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Rev. Jocelyn B. Gardner Spencer

January 31, 2016

Jeremiah 1:4-10; Luke 4:14-21


“Do you even know me? Who do you think I am? Why would you want me? First of all, I’m way too young for this. Second of all, I’m not a good talker. When the big moment comes, I promise you, I will not know what to say. Plus, you’re scaring the bejeezus out of me! Please, don’t make me do it.”

If you were on the hiring committee that called him in for an interview, he would not be your guy. You would be looking for a wise and experienced leader. You would want someone with demonstrated abilities in public speaking. You would want someone insightful, someone confident, someone eloquent, someone compelling. You would want someone with a sparkling resume, enthusiastic references, and a smile to which nobody could say no. And I suspect you would want someone who actually wanted the job.

If all that is true, then you would not want Jeremiah. But God did.

When the word of the Lord came to Jeremiah and told him that he was to be a prophet, that he had been destined for this from the beginning, Jeremiah said, “Ohhh, no, you’ve got the wrong guy.” He shook his head. His eyes were wide. His knees went weak and his bottom lip started to tremble. “Truly, I do not know how to speak, for I am only a boy. I’m pretty sure you want somebody else for this job.”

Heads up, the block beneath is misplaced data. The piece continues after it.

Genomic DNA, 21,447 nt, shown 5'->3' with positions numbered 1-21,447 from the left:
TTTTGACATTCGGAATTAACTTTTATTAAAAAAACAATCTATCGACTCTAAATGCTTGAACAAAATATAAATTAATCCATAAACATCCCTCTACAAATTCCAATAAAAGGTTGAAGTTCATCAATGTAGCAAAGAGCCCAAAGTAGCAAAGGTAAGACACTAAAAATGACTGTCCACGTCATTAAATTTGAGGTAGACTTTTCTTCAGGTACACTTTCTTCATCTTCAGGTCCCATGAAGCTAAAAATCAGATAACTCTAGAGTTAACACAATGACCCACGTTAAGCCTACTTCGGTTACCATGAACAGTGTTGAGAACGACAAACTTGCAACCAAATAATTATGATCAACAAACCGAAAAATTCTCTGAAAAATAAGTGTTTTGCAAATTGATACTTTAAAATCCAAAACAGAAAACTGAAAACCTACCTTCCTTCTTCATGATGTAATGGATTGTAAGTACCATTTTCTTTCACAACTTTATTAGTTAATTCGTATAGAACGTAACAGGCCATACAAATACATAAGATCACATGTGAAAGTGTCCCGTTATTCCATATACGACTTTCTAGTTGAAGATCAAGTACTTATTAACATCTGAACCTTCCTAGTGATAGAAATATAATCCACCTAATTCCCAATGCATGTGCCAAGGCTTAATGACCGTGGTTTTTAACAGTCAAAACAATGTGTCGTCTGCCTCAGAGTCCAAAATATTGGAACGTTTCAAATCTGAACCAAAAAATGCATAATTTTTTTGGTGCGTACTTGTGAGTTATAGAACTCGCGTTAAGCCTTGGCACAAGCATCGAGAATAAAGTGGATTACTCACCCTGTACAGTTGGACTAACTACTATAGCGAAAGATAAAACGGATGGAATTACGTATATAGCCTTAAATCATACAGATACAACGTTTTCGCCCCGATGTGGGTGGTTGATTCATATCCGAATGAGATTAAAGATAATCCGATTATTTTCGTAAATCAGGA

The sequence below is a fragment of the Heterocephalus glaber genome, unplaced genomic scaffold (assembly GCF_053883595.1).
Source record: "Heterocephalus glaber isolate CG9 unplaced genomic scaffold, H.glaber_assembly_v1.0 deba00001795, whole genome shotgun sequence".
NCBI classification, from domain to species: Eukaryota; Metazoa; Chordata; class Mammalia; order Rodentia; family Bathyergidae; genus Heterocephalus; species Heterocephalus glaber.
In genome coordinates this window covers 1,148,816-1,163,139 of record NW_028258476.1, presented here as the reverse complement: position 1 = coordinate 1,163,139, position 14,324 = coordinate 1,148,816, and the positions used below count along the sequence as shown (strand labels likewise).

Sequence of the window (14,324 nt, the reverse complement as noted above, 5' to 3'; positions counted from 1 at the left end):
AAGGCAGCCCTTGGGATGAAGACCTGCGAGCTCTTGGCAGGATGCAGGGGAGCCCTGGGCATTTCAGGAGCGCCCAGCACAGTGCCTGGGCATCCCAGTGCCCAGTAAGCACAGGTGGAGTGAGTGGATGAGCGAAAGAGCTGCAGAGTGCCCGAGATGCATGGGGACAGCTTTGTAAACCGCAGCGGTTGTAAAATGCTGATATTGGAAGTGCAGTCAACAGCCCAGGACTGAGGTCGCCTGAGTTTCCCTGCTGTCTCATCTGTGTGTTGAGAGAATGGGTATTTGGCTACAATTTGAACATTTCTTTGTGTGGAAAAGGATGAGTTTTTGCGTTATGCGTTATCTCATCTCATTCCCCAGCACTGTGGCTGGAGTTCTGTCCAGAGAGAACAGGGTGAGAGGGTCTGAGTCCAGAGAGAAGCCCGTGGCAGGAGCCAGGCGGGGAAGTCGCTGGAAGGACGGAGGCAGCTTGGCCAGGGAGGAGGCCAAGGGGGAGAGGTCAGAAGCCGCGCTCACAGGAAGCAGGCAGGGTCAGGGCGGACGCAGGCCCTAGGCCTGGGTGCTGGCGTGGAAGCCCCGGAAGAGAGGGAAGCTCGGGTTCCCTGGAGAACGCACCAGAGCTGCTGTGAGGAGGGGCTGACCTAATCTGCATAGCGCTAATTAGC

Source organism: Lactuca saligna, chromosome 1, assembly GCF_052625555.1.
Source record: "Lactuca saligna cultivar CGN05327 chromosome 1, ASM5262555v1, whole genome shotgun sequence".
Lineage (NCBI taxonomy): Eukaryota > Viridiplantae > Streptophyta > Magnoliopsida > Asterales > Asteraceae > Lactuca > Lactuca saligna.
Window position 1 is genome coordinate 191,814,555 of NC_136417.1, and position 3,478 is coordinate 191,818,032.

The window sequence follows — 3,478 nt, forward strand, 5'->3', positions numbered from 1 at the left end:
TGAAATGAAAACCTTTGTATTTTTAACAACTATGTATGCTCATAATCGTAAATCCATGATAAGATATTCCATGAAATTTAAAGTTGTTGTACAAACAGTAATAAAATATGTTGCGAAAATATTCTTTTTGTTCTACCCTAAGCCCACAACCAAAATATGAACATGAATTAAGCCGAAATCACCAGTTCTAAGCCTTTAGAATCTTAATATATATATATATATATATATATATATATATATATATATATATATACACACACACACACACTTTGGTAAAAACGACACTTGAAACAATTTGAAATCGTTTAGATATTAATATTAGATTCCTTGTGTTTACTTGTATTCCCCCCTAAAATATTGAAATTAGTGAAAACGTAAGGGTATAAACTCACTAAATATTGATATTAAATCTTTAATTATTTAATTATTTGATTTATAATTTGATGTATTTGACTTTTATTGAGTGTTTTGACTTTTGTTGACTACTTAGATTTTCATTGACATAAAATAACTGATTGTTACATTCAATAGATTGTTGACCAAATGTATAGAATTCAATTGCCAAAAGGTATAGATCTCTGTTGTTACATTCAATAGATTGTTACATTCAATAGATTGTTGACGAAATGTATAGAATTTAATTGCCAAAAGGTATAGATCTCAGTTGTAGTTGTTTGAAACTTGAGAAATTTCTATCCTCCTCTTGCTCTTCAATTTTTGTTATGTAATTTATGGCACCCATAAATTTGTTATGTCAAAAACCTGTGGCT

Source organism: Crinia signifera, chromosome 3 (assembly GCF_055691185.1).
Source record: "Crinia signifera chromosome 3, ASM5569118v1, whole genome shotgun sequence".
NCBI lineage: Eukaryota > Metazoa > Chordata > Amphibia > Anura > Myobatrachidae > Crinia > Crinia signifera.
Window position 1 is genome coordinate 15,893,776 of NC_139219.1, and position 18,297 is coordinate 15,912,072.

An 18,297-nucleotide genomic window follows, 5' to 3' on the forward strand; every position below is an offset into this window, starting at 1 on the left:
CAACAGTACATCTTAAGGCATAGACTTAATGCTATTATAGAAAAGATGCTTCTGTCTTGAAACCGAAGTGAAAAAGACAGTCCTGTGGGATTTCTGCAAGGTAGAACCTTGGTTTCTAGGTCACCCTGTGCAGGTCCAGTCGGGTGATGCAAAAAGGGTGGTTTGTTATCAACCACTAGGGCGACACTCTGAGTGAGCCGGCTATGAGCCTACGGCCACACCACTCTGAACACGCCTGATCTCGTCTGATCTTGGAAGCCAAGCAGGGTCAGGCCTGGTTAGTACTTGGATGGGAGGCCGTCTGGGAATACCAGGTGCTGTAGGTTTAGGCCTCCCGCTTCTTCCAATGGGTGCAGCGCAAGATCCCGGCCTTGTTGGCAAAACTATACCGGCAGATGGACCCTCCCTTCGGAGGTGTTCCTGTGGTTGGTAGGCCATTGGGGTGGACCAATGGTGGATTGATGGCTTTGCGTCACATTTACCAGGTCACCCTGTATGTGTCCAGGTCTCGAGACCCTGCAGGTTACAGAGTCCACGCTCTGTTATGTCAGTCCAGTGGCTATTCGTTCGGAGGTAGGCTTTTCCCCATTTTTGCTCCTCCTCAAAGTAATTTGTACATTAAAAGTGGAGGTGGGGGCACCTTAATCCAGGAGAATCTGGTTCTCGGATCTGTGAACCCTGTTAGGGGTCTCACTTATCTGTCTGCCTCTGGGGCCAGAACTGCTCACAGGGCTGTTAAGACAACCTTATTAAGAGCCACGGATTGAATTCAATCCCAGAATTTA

That’s the moment when that hiring committee would thank him for his time and show him to the door with a perfunctory, “Don’t call us; we’ll call you.” But that’s not what God did, because God operates differently. In God’s eyes, Jeremiah had been holy from the get-go, meant for God’s service since before he was born, called to a unique and essential mission that only he could fulfil—a mission to see the world with God’s eyes, to speak to the world with God’s words, to point out the places where society and its leaders have fallen short of the covenant relationships to which God calls us, and to call people to a new way of living.

So when Jeremiah said, “I’m pretty sure you want somebody else for this job,” God said, “Jeremiah, I’m pretty sure I want you.” God took him by the hand and said, “You think you’re too young, but you have been mine since before time began. Do not be afraid, Jeremiah, for I am with you. I will always be with you.”

Then God touched Jeremiah on the mouth and said, “You think you don’t know how to speak. But I am putting my words in your mouth. If you listen, I will help you know what to say. Do not be afraid, Jeremiah. I will always be with you.”

That’s what God said to Jeremiah. And this is what I say to you: this is not only a story about Jeremiah. It’s a story about each of you, from our newest sister Ashley to our longest-running old-time member.